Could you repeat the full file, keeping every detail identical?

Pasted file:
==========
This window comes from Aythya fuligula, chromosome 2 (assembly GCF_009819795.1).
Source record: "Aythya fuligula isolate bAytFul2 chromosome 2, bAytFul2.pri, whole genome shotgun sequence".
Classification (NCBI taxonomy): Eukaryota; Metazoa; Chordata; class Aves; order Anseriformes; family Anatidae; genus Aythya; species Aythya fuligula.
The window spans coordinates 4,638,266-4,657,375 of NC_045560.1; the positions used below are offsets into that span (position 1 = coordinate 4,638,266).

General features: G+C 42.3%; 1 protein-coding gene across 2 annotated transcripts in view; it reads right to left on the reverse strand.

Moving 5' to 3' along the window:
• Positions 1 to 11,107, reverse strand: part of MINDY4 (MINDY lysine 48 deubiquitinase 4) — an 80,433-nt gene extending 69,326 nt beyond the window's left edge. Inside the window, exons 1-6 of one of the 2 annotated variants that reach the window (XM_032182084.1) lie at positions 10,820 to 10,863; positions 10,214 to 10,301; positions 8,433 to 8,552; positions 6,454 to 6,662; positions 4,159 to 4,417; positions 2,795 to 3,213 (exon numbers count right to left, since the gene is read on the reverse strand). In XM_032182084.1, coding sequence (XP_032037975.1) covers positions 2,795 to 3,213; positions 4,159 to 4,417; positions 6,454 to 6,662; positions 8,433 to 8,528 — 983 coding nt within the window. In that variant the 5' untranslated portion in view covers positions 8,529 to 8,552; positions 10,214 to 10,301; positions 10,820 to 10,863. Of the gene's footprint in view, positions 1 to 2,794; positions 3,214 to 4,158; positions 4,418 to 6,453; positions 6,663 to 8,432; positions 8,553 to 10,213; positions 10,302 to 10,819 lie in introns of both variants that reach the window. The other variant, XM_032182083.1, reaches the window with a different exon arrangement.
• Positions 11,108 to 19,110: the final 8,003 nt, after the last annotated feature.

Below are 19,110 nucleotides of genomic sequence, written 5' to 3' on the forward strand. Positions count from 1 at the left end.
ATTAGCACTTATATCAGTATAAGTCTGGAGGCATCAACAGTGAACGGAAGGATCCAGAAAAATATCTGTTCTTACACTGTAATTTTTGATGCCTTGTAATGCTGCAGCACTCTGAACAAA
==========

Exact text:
This window comes from Aythya fuligula, chromosome 2 (assembly GCF_009819795.1).
Source record: "Aythya fuligula isolate bAytFul2 chromosome 2, bAytFul2.pri, whole genome shotgun sequence".
Classification (NCBI taxonomy): Eukaryota; Metazoa; Chordata; class Aves; order Anseriformes; family Anatidae; genus Aythya; species Aythya fuligula.
The window spans coordinates 4,638,266-4,657,375 of NC_045560.1; the positions used below are offsets into that span (position 1 = coordinate 4,638,266).

General features: G+C 42.3%; 1 protein-coding gene across 2 annotated transcripts in view; it reads right to left on the reverse strand.

Moving 5' to 3' along the window:
• Positions 1 to 11,107, reverse strand: part of MINDY4 (MINDY lysine 48 deubiquitinase 4) — an 80,433-nt gene extending 69,326 nt beyond the window's left edge. Inside the window, exons 1-6 of one of the 2 annotated variants that reach the window (XM_032182084.1) lie at positions 10,820 to 10,863; positions 10,214 to 10,301; positions 8,433 to 8,552; positions 6,454 to 6,662; positions 4,159 to 4,417; positions 2,795 to 3,213 (exon numbers count right to left, since the gene is read on the reverse strand). In XM_032182084.1, coding sequence (XP_032037975.1) covers positions 2,795 to 3,213; positions 4,159 to 4,417; positions 6,454 to 6,662; positions 8,433 to 8,528 — 983 coding nt within the window. In that variant the 5' untranslated portion in view covers positions 8,529 to 8,552; positions 10,214 to 10,301; positions 10,820 to 10,863. Of the gene's footprint in view, positions 1 to 2,794; positions 3,214 to 4,158; positions 4,418 to 6,453; positions 6,663 to 8,432; positions 8,553 to 10,213; positions 10,302 to 10,819 lie in introns of both variants that reach the window. The other variant, XM_032182083.1, reaches the window with a different exon arrangement.
• Positions 11,108 to 19,110: the final 8,003 nt, after the last annotated feature.

Below are 19,110 nucleotides of genomic sequence, written 5' to 3' on the forward strand. Positions count from 1 at the left end.
ATTAGCACTTATATCAGTATAAGTCTGGAGGCATCAACAGTGAACGGAAGGATCCAGAAAAATATCTGTTCTTACACTGTAATTTTTGATGCCTTGTAATGCTGCAGCACTCTGAACAAA